Dallas Green

Dallas Green speaks about the loss of his granddaughter

22 Comments

As you certainly remember, Christina Taylor Green, the 9-year-old girl who was killed during the shooting rampage in Tucson last month, was the granddaughter of ex-MLB manager Dallas Green and the daughter of current Dodgers scout John Green. Yesterday, Dallas Green, who works as a consultant for the Phillies,  spoke to the media about his family’s loss.

I’m struck by Green’s bluntness. We’re so used to hearing cliches when someone dies, especially children. About God’s plan, and little angels looking down and all sorts of things that, while understandable for those grieving to cling to, have become somewhat empty and, in a strange way, desensitizing.  Green’s sense of loss and his concern for his son and his family is far more palpable than we’re used to hearing in these situations and thus more affecting:

“Baseball helps me.  You sink yourself into your work and you don’t see a little girl with a hole in her chest as much … This isn’t about me.  It’s about my son, John, and his family. They are hurting desperately. It’s a terrible thing on John, Roxanna and Little D. I can get through it, but they’re going to hurt like the devil for a long time … This is still the best country in the world to live in.  You would hope there would be some understanding that there are crazies in the world.”

There are crazies in the world.  And, as Springsteen sang, there’s a meanness. And more chaos than we dare admit. We try to convince ourselves that there is not. That there is an order to things and purpose.  Part of that unsavory business in which so many felt the need to cast the Tucson shooting into political terms is part of that. There must be a cause, we tell ourselves.  Our orderly universe cannot just unravel like that without a purpose and intention.  Someone — someone who isn’t mentally deranged like the shooter — is to blame.

And while often there are many thing that, on a very basic level contribute in some small way to such incidents — someone who missed a warning sign, some law, some song lyric, some video game, some novel or some inflammatory rhetoric — these things rarely if ever truly own or deserve anything approaching a substantial chunk of that blame.  It’s craziness, sickness, meanness and chaos that is the true culprit.  We don’t want to believe it because it doesn’t bring much comfort to admit it, but it’s true.

Keep a good thought in your heart today for the Green family.  And always make sure that the people you love know that you love them.  It’s the most effective bulwark against the chaos of our world.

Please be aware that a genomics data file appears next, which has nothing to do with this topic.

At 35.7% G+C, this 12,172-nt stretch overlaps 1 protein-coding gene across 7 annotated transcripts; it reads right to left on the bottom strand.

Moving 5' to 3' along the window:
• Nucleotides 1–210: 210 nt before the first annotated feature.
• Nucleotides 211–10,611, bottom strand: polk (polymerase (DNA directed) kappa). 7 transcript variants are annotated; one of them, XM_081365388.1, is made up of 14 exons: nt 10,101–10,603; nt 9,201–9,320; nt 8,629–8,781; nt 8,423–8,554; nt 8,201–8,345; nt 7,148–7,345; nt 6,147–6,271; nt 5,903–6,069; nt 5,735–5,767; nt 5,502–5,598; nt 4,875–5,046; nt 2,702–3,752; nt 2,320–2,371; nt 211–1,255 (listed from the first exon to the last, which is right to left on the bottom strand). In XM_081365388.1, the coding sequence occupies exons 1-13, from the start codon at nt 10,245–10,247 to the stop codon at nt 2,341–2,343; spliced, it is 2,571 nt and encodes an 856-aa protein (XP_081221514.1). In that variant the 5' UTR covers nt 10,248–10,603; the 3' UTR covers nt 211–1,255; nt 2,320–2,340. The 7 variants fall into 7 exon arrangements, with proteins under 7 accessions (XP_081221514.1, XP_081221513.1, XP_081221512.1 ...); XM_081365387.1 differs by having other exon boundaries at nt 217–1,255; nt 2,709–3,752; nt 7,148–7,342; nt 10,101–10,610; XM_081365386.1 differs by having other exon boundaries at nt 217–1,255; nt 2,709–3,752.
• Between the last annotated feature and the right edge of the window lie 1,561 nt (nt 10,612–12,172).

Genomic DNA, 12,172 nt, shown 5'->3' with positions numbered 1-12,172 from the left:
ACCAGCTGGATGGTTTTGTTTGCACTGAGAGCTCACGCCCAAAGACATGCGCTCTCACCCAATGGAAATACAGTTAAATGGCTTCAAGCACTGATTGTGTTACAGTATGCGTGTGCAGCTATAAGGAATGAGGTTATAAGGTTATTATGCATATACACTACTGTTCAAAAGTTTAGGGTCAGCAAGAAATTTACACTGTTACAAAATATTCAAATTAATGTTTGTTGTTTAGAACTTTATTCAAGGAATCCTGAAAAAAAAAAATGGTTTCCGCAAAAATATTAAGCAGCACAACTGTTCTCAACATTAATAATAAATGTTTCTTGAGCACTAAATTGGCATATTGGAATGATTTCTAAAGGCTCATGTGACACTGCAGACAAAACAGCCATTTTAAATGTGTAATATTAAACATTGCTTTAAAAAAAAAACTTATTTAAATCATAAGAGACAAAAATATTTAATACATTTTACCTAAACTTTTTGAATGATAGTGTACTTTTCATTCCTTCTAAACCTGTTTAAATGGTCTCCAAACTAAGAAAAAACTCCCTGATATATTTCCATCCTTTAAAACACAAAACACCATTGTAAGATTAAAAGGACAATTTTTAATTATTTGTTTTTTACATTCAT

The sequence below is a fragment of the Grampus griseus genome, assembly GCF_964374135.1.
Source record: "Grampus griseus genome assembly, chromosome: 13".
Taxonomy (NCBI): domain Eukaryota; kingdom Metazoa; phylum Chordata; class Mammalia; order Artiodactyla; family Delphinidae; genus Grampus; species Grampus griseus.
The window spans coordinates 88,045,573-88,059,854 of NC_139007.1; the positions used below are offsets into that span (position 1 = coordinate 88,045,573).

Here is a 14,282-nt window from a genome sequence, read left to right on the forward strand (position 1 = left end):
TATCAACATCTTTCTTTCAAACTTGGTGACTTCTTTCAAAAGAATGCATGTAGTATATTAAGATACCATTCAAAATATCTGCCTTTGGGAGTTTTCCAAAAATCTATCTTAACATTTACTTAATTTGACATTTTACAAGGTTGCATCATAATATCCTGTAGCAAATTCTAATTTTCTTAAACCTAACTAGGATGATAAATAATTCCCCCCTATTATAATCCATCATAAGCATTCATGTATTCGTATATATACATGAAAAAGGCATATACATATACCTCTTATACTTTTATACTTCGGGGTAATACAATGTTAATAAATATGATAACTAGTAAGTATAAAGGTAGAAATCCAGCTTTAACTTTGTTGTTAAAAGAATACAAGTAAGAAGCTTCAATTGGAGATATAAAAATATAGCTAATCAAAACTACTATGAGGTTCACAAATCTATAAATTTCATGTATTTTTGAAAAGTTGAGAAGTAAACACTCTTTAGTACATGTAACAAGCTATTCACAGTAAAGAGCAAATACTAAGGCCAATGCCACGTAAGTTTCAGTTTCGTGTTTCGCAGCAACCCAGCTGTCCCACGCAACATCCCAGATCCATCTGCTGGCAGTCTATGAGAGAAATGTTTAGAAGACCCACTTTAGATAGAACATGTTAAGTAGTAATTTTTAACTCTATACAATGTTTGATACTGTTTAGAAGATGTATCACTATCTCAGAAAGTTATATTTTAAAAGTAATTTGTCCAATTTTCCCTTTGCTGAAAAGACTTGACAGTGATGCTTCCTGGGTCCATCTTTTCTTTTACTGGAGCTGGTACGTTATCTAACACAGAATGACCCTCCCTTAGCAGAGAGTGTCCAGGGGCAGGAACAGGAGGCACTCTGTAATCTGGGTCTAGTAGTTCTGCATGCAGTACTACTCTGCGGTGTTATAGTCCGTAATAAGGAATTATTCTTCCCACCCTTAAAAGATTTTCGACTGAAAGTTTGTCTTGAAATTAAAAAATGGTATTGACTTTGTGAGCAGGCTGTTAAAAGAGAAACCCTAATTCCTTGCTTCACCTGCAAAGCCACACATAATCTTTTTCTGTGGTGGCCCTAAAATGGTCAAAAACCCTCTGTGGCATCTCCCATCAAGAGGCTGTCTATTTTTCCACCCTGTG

BBWAA votes to make all Hall of Fame ballots public beginning next year

Cooperstown
Associated Press
2 Comments

In addition to naming the Spink Award winner this morning, the Baseball Writers Association of America voted today to make all Hall of Fame ballots public beginning with next year’s vote for the 2018 induction class.

As of now, writers are encouraged to make their votes public and, if they do, they are placed on the BBWAA website. They are not required to, however, and a great many Hall of Fame voters do not. While ballot secrecy is laudable in politics, the Hall of Fame vote brings with it a fundamentally different set of concerns and sentiment has increasingly favored transparency, as opposed to secrecy when it comes to the Hall of Fame.

While some in opposition to this move may claim that public ballots will only lead to criticism, our view is that if you can’t handle some reasonable criticism over your Hall of Fame ballot, you probably need to get out of the business of making history, which is what voting for the Hall of Fame really is.

The Yankee2 to retire Derek Jeter’2 number next 2ea2on

Derek Jeter
Getty Images
10 Comments

RE2PECT: The Yankees just announced that they will retire Derek Jeter’s number 2 next season. The ceremony will take place on May 14, 2017 at Yankee Stadium.

With Jeter’s number 2 retired the Yankees will have retired 21 numbers. Twenty-two if you count number 8 twice, given that it was retired for both Yogi Berra and Bill Dickey. They also have retired 42 twice, once for Jackie Robinson, which every team has retired, and once for Mariano Rivera who donned 42 before the league-wide retirement of the number. The Yankees will also have put every single-digit number on the shelf. Except for zero, anyway, which no Yankees player has ever worn.

The retired pinstripes break down as follows:

1 Billy Martin
3 Babe Ruth
4 Lou Gehrig
5 Joe DiMaggio
6 Joe Torre
7 Mickey Mantle
8 Yogi Berra
8 Bill Dickey
9 Roger Maris
10 Phil Rizzuto
15 Thurman Munson
16 Whitey Ford
20 Jorge Posada
23 Don Mattingly
32 Elston Howard
37 Casey Stengel
42 Mariano Rivera
44 Reggie Jackson
46 Andy Pettitte
49 Ron Guidry
51 Bernie Williams